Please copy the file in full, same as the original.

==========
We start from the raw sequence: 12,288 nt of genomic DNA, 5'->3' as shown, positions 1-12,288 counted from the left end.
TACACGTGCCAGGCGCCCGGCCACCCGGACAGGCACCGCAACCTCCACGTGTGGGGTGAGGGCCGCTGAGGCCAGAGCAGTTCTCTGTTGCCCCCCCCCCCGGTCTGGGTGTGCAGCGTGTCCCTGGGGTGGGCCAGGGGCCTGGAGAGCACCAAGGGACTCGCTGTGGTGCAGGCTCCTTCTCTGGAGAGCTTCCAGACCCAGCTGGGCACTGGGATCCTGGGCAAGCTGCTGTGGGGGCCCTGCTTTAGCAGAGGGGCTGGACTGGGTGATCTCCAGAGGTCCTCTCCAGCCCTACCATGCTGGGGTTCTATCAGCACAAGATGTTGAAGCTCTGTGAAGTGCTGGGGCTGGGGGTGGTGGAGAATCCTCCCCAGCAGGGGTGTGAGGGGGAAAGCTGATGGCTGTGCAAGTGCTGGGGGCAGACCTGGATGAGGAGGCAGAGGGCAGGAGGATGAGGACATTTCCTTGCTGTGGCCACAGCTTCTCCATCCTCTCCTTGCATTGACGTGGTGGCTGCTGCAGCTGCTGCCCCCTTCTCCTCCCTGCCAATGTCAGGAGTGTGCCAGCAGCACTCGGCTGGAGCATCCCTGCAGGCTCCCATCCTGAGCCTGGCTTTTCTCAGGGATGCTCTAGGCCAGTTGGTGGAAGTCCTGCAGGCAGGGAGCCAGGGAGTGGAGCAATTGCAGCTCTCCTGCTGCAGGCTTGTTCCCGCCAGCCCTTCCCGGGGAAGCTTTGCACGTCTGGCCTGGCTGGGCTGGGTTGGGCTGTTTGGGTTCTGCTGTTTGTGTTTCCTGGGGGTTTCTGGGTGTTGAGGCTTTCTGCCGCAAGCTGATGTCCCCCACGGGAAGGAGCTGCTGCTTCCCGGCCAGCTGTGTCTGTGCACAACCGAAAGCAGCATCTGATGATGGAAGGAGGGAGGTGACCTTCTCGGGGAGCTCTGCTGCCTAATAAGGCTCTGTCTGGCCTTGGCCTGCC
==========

We start from the raw sequence: 12,288 nt of genomic DNA, 5'->3' as shown, positions 1-12,288 counted from the left end.
TACACGTGCCAGGCGCCCGGCCACCCGGACAGGCACCGCAACCTCCACGTGTGGGGTGAGGGCCGCTGAGGCCAGAGCAGTTCTCTGTTGCCCCCCCCCCCGGTCTGGGTGTGCAGCGTGTCCCTGGGGTGGGCCAGGGGCCTGGAGAGCACCAAGGGACTCGCTGTGGTGCAGGCTCCTTCTCTGGAGAGCTTCCAGACCCAGCTGGGCACTGGGATCCTGGGCAAGCTGCTGTGGGGGCCCTGCTTTAGCAGAGGGGCTGGACTGGGTGATCTCCAGAGGTCCTCTCCAGCCCTACCATGCTGGGGTTCTATCAGCACAAGATGTTGAAGCTCTGTGAAGTGCTGGGGCTGGGGGTGGTGGAGAATCCTCCCCAGCAGGGGTGTGAGGGGGAAAGCTGATGGCTGTGCAAGTGCTGGGGGCAGACCTGGATGAGGAGGCAGAGGGCAGGAGGATGAGGACATTTCCTTGCTGTGGCCACAGCTTCTCCATCCTCTCCTTGCATTGACGTGGTGGCTGCTGCAGCTGCTGCCCCCTTCTCCTCCCTGCCAATGTCAGGAGTGTGCCAGCAGCACTCGGCTGGAGCATCCCTGCAGGCTCCCATCCTGAGCCTGGCTTTTCTCAGGGATGCTCTAGGCCAGTTGGTGGAAGTCCTGCAGGCAGGGAGCCAGGGAGTGGAGCAATTGCAGCTCTCCTGCTGCAGGCTTGTTCCCGCCAGCCCTTCCCGGGGAAGCTTTGCACGTCTGGCCTGGCTGGGCTGGGTTGGGCTGTTTGGGTTCTGCTGTTTGTGTTTCCTGGGGGTTTCTGGGTGTTGAGGCTTTCTGCCGCAAGCTGATGTCCCCCACGGGAAGGAGCTGCTGCTTCCCGGCCAGCTGTGTCTGTGCACAACCGAAAGCAGCATCTGATGATGGAAGGAGGGAGGTGACCTTCTCGGGGAGCTCTGCTGCCTAATAAGGCTCTGTCTGGCCTTGGCCTGCC